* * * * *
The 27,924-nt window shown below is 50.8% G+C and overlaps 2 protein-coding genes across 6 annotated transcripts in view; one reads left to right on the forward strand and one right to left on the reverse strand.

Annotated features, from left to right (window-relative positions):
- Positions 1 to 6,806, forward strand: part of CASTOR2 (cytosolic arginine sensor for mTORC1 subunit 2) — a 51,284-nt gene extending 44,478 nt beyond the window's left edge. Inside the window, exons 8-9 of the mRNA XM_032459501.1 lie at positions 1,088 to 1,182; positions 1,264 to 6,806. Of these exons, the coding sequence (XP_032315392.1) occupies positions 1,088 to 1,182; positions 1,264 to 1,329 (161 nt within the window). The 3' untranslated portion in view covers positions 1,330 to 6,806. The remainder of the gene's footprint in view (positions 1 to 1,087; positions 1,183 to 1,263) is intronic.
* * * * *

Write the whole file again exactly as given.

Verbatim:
The 27,924-nt window shown below is 50.8% G+C and overlaps 2 protein-coding genes across 6 annotated transcripts in view; one reads left to right on the forward strand and one right to left on the reverse strand.

Annotated features, from left to right (window-relative positions):
- Positions 1 to 6,806, forward strand: part of CASTOR2 (cytosolic arginine sensor for mTORC1 subunit 2) — a 51,284-nt gene extending 44,478 nt beyond the window's left edge. Inside the window, exons 8-9 of the mRNA XM_032459501.1 lie at positions 1,088 to 1,182; positions 1,264 to 6,806. Of these exons, the coding sequence (XP_032315392.1) occupies positions 1,088 to 1,182; positions 1,264 to 1,329 (161 nt within the window). The 3' untranslated portion in view covers positions 1,330 to 6,806. The remainder of the gene's footprint in view (positions 1 to 1,087; positions 1,183 to 1,263) is intronic.